An illustration of our experimental setup is shown in Fig. 1. The system consists of a hardware device (DCCM) and a deep learning-based reconstruction algorithm (DCCM-Net). DCCM is a combination of SPI and PAM. Exploiting the advantages of the symmetrical reflective properties of DMD, we symmetrically place the SPI and PAM according to the reflective angle of DMD. In this way, the DMD can serve as a coding mask for SPI as well as a pinhole for confocal microscopic imaging. Therefore, the DCCM can capture single-pixel compressed data and confocal image data in pairs for network training. Our network is trained on the pairwise data collected by the DCCM system rather than the simulated data, enabling the model to consider the influence of noise distribution in real scenarios. Moreover, our experiments demonstrate that the DCCM-Net trained on real sampled data outperforms that trained on simulated data. (refer to Supplementary Fig. S1 for details).

Fig. 1: Workflow overview of the deep compressive confocal microscope.
figure 1

Our system consists of three parts (a), (b), and (c). a Schematic of single-pixel imaging setup. A sequence of modulation patterns is adaptively learned for compressive single-pixel imaging sampling. b Schematic of programmable array microscope. Multi-point or multi-line patterns are utilized to implement the pinhole function to obtain the confocal images, which act as the ground truth for the following network training. c The overall structure of our deep learning reconstruction algorithm (DCCM-Net). The dataset for training comes from the modulation patterns for single-pixel imaging as well as the registered measurement and image data pairs captured by our single-pixel imaging and programmable array microscope systems in (a) and (b), respectively. In the actual application, only a and c are employed and activated to achieve high-speed and low-phototoxicity confocal microscopic imaging. L lens, DB dichroic beamsplitter, PMT photomultiplier tube, sCMOS scientific complementary metal-oxide-semiconductor, GT ground truth, s scaling factor, \({F}_{{{{{{\rm{ext}}}}}}}\) extraction module, \({F}_{{{{{{\rm{rec}}}}}}}\) recovery module, Conv convolution.

Experimental setup

Figure 1a schematically illustrates the experimental setup of SPI. The power tunable laser, operating at 405 nm or 488 nm, is used as the light source. The laser beam is reflected by a dichroic beamsplitter to the DMD (V7001 DLP7000&DLPC410), which modulates the laser and then illuminates the sample through an objective (Nikon 20×/0.75NA). The sample is selectively excited and emits fluorescence at the focal plane of the objective in accordance with the DMD modulation pattern. Note that the modulation pattern is a trainable component, which is adaptively learned from the sample (see “Methods” section). Subsequently, the fluorescence returns to the DMD along the excitation path and is focused onto a photon-counting photomultiplier tube (PMT, H10682-210 Hamamatsu) module, allowing weak signal detection. We use the PAM imaging, as shown in Fig. 1b, to acquire the confocal image, which is utilized as the ground truth for the training of DCCM-Net. To obtain confocal images with high quality, we turn the laser power to the maximum and set a longer exposure time for the sCOMS when the PAM module is activated. The sample is selectively excited according to the multi-point or multi-line pinhole pattern displayed by the DMD. The DMD only reflects the fluorescence in the white regions of the modulation patterns in Fig. 1b, and then the reflected fluorescence is recorded by the sCMOS (ORCA-Flash 4.0LT+ Hamamatsu) after a DB. Here, the DMD is used as a confocal pinhole because it is in the back focal plane of the objective lens. More details can be found in “Methods” section.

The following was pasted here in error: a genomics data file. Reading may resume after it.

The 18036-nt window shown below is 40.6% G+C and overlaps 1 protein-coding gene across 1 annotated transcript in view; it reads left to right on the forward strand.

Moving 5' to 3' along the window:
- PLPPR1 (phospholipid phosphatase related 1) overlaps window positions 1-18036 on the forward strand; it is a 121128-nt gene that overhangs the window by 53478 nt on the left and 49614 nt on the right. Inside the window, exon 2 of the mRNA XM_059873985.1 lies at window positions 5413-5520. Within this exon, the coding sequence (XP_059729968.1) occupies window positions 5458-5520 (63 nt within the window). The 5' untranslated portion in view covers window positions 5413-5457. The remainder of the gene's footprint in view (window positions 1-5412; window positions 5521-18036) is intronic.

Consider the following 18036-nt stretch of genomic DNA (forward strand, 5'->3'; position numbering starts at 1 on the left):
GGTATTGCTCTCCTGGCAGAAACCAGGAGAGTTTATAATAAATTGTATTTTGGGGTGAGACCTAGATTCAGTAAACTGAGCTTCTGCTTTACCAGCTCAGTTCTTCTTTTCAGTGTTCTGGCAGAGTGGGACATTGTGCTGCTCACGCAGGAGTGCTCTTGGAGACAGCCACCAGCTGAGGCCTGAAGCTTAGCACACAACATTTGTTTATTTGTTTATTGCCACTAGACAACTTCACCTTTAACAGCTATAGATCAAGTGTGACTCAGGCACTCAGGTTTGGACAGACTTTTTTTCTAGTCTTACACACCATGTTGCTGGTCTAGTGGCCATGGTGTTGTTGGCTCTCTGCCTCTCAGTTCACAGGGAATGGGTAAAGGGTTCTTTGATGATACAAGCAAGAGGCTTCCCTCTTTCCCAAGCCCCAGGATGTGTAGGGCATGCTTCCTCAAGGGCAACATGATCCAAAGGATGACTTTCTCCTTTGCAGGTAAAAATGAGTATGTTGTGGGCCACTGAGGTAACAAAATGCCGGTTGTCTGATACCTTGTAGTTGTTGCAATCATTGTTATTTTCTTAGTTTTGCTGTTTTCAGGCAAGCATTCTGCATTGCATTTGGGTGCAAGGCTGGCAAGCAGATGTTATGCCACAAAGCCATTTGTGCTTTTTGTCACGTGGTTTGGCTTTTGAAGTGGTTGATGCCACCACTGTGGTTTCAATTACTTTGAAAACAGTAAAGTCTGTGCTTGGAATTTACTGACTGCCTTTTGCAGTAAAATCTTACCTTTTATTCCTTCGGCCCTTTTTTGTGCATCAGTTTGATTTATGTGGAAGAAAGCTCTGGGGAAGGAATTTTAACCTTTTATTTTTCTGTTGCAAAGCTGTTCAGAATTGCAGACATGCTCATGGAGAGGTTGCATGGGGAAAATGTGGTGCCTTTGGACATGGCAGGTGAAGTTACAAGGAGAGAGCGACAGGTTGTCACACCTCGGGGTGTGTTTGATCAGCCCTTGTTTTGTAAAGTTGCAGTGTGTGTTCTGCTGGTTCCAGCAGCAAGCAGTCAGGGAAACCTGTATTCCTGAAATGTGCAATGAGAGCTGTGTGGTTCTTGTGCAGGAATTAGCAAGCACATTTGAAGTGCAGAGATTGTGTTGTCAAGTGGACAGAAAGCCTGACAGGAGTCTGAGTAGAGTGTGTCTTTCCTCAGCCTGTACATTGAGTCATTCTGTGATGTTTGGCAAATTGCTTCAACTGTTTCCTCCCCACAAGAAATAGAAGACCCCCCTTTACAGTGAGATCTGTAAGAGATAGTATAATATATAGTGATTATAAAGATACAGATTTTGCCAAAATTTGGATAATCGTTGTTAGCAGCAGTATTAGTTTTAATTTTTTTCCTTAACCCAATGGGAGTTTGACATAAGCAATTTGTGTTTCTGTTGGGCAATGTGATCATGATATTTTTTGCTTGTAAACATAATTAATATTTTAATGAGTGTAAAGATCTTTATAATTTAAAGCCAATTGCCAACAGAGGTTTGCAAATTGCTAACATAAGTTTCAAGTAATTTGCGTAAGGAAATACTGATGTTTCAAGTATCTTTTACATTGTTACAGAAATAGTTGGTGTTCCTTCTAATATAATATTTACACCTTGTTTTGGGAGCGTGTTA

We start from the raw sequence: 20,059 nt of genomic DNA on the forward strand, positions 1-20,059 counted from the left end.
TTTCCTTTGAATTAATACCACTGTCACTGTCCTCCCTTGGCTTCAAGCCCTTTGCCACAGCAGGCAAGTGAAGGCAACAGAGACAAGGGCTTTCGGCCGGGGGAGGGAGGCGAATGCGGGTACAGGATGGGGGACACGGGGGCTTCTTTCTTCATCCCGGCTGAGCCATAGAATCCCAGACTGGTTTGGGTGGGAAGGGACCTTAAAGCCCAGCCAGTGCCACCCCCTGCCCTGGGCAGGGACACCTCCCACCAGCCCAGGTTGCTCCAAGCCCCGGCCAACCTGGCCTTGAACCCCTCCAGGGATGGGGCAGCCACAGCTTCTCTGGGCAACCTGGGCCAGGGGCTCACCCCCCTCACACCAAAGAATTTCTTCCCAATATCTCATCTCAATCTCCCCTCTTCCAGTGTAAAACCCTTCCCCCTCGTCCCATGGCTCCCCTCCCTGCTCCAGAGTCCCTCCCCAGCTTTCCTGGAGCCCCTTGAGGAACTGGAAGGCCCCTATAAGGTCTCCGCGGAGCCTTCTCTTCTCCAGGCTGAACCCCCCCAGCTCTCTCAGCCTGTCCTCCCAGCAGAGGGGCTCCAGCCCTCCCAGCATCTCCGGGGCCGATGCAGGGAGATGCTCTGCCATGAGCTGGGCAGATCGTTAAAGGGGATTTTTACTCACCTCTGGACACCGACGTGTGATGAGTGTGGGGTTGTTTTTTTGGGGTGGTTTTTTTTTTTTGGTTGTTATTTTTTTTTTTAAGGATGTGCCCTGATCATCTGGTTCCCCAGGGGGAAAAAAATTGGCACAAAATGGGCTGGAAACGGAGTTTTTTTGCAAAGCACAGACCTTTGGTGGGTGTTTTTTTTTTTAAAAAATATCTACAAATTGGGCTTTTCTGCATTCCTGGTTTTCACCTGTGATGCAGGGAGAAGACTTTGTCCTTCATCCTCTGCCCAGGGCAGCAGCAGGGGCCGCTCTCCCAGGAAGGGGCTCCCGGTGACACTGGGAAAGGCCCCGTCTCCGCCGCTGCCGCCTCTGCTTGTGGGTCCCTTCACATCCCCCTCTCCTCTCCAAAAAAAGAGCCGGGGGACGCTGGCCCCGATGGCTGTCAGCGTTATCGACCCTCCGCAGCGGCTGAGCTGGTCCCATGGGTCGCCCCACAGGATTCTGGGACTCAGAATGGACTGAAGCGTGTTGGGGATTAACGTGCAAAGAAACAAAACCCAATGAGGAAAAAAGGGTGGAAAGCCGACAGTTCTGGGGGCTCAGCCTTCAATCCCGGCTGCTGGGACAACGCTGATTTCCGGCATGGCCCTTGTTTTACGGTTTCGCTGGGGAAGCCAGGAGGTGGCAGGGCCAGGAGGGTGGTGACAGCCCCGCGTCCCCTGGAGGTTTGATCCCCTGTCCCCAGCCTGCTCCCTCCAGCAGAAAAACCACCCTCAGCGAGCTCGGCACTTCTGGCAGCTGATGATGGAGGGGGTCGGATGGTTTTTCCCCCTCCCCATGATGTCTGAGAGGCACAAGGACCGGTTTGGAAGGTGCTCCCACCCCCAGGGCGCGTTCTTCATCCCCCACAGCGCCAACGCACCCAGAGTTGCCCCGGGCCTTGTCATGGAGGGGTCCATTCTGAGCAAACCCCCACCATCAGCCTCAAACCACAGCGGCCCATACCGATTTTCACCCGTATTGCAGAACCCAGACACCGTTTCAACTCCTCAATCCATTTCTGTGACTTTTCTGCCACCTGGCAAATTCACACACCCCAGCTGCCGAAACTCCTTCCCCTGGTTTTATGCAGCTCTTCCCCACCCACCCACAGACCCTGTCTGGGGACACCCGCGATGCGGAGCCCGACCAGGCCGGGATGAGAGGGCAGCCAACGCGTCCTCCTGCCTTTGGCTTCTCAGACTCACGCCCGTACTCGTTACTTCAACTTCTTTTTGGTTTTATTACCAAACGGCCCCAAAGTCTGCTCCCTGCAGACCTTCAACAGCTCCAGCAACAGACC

Figure 1c provides the architecture of the DCCM-Net for the image reconstruction. The DCCM-Net is based on the deep unfolding architecture40, which can efficiently estimate the confocal image from the corresponding single-pixel compressed measurement obtained by the SPI. As Fig. 1c exhibits, DCCM-Net takes the initial image estimation from the measurement and the sampling patterns as inputs and generates the non-linearly recovered result through a fast-forward pass. It contains several cascaded deep-stage modules sandwiched by two convolution layers. The stage modules share the same structure and are constructed by mapping the original hand-crafted optimization steps of PGD into convolutional neural network components, with each PGD iteration corresponding to a stage module. The details of the recovery subnet (RS) can be found in Supplementary Fig. S2. During training, the model parameters are jointly end-to-end iteratively updated on our collected paired and registered data from the DCCM system. Each data pair is augmented by randomly selecting some sets of compressed measurement elements and their corresponding sampling patterns. This strategy enables our method to handle the CS imaging tasks of arbitrary sampling ratios by using a single network model trained once. The details regarding the design of our DCCM-Net are provided in “Methods” section.

The DCCM can provide the DCCM-Net with a large number of training datasets from various samples or environments. This can improve the generalization and robustness of our network. Meanwhile, the DCCM-Net can also provide DCCM with optimal modulation patterns based on the dataset characteristics of different scenarios. This can improve the signal acquisition capability of the DCCM and realize confocal imaging with lower sampling ratios (see Supplementary Fig. S3 for details). Therefore, the DCCM and DCCM-Net can achieve positive feedback iteration.

Performance of DCCM on cell samples